The second image shows the normal way to deal with the contrast when shooting in bright sunshine: add light into the shadows by using a reflector to bounce light back onto the subject. It’s the simplest way to control contrast, and yet many people tend to forget it. Once you start to play with this, and a simple white cardboard will be enough, as the image shows, you’ll discover that by slightly moving and changing the angle of the cardboard you can control the final result in terms of light and shadow. Remember, “angle of incidence equals angle of reflection”, and you’re set.
Introducing a second piece of cardboard, or foamcore, styrofoam or a simple sheet of white paper can, again, change completely the final result. This photo (3) is a good example of what happens when you position a new reflector in front of your model, at a 45degree angle: the lower part of the chin of Mrs White becomes… whiter! Now it gets even more interesting. Imagine now that you cover one of your reflectors with gold or silver foil (you’ll have some in your kitchen, I bet)? Can you imagine what the result will be? Try this at home!
Although you can buy commercial reflectors and diffusers, anything from a sheet of white paper to carboard, foamcore or styrofoam can be used. Try with different surfaces and discover how the materials react differently to light. Doing so in the controlled conditions of your home window studio will be a valuable lesson that you can use in the future.
I use everything from styrofoam used in packaging to cardboard covered with kitchen foil in true DIY (Do It Yourself) style. I’ve also bought some A3 sized sheets of cardboard, both white and black, and that’s what I use a lot of times. Black cardboard? Yes, If you look at images 5 and 6 you see what happens when white and black cardboards are used: white opens the shadows while black kind of sucks light into it. Black can be used to accentuate contrast. Photo number 7 is present so you remember that you can transform your styrofoam model into whatever you like. Use scarfs, hats, even glasses.
Voice Activated Reflector
Mrs. White is not the best model for backlit portraiture, but try to go against all the rules and do a backlit portrait with a real person, like the example shown in photo number 8. Turn your model with the back to the window and do a first image: The results will be from a completely dark figure to a more or less visible face, depending on how you measure light. Try to get enough light to have some detail on your model’s face and then… introduce a reflector redirecting light into their face. The results can be quite amazing and will surprise your friends. They will not believe it was done just using your window light.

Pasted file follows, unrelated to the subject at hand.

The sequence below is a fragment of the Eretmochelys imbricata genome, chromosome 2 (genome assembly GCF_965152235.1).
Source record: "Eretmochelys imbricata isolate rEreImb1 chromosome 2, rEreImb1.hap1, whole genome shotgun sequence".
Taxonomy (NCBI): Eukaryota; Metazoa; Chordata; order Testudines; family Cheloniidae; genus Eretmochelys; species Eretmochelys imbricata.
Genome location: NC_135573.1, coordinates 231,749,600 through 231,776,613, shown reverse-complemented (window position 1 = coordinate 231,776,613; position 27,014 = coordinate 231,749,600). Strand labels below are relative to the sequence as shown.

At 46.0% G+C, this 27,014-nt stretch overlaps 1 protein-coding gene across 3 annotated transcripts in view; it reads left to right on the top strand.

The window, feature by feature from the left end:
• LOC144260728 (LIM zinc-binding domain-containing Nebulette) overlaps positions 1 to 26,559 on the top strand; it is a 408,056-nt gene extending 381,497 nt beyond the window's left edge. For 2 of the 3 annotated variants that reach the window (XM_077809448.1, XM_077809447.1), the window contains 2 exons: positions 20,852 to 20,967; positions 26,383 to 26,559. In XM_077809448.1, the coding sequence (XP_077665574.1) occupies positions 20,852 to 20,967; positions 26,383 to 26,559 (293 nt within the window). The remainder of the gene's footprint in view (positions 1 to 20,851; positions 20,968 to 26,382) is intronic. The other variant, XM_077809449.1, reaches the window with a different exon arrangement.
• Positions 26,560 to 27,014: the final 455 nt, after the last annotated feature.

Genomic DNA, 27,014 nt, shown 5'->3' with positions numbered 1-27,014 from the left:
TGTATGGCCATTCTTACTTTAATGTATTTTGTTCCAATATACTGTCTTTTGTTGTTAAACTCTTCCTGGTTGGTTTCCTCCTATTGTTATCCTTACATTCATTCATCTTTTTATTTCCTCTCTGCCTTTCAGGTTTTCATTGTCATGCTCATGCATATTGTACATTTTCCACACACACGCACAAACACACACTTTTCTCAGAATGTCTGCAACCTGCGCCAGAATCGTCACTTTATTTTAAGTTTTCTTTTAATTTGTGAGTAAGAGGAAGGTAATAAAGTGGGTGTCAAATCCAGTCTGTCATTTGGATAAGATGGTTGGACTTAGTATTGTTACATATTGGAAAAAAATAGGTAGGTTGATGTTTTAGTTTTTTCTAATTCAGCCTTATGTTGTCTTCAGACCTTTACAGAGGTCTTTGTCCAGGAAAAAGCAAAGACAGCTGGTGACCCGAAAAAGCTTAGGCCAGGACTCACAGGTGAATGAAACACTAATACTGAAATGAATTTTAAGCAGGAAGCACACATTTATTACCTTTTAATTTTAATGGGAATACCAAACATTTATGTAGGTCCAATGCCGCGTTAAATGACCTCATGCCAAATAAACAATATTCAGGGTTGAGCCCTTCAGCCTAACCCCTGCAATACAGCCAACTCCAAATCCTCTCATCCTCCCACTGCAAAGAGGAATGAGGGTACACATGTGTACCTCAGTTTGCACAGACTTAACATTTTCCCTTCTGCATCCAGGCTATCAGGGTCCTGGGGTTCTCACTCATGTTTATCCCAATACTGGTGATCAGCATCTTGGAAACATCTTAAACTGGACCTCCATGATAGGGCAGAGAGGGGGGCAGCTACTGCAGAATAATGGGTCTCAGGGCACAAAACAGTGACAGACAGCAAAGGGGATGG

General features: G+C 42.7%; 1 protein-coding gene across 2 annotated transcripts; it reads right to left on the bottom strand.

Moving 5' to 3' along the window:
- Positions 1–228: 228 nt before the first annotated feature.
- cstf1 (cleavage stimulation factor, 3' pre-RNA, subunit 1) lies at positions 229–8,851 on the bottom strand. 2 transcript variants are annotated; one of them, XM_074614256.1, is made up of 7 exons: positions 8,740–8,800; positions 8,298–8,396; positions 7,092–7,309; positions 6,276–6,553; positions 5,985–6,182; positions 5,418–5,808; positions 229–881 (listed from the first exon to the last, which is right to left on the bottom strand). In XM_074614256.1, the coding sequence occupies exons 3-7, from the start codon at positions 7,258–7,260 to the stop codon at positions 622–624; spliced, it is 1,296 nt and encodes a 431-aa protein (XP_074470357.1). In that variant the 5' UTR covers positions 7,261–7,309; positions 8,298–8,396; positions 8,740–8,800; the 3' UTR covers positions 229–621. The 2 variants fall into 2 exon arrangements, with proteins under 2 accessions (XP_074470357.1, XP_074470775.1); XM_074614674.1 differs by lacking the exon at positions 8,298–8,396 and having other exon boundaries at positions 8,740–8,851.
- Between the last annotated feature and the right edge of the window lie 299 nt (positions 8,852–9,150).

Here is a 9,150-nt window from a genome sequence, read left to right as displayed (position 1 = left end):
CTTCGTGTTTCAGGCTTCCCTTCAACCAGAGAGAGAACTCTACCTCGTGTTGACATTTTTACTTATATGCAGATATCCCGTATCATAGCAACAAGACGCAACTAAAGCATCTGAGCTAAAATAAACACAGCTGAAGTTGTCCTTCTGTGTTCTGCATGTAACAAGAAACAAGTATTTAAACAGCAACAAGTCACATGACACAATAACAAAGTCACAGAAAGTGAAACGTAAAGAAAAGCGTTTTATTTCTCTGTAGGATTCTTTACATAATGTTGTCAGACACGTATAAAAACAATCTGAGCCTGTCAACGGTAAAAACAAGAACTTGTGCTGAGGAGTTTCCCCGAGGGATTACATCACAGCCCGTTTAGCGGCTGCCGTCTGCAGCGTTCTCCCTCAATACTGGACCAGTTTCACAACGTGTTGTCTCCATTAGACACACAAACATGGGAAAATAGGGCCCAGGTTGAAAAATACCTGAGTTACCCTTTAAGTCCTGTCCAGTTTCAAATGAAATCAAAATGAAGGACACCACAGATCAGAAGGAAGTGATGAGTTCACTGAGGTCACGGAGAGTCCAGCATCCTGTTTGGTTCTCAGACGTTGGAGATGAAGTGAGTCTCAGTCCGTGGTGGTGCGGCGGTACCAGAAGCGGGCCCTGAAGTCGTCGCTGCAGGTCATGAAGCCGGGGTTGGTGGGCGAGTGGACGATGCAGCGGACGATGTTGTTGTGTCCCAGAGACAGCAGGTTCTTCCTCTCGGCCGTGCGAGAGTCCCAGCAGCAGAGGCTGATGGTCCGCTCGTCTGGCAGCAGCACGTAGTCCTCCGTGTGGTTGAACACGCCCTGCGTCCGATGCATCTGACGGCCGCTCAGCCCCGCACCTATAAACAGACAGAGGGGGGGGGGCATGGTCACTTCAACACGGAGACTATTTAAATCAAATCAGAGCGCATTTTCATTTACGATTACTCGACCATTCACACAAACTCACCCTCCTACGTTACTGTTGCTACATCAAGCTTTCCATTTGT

By now you’ve the essential understanding of light by a window to play on your own. So grab the material needed and get to work. Many of the lessons learned in your window studio may also be applied outdoors. Moving outside, it is probably a good idea to leave the cardboard home and invest in a small foldable reflector. A 50 cm diameter reflector, which closes to become a 15cm disc, can be your best friend when outside. You can use a tripod or light stand to support it. A Justin clamp or a cheap plastic clamp help positioning the reflector, and this tip is useful both inside and outside.
When you’re photographing people outside, look for walls or buildings that can be used to reflect light. In fact, in sunny days, you’ll be spoiled for choice: big white buildings facing the sun are an invitation to pose your subjects looking at them with their back turned to the sun, and shoot.
Be aware of coloured buildings and walls, because they will introduce casts in your image, but learn to use the light, either direct, reflecting or bouncing around you, to get the best photographs with natural light. In some places most of the houses and even the sidewalk can be used as giant reflectors for natural light!
As a last resort, if you’re outside and forgot your reflector, check if any of your friends is using a white shirt, and ask them to be your substitute reflector for the session. Then they will become a VAR, or Voice Activated Reflector. Just tell your VAR, “go to the right, move a bit further left”, and you’ll see how the system works!
Suggestions & Footnotes
The accessories suggested here are good to start with, and probably enough for many of us. But if you feel you want to invest more time and effort in portrait photography, check the commercial accessories available in the market. You might find some interesting items that will make your workflow easier. Just don’t buy stuff because… buy it because you REALLY need it.
As a footnote to this article, let me explain how the two pictures of my son Miguel were created. Both were taken at the same window, during one session that took a few minutes. A white piece of cardboard was used for one and a black piece of cardboard on the other. I wanted to touch the extremes, to show how the results can be different with such a simple setup. A white curtain diffused light and a simple A3 sized cardboard clamped to a light stand was all I used. Now it’s time to go and do your own experiences!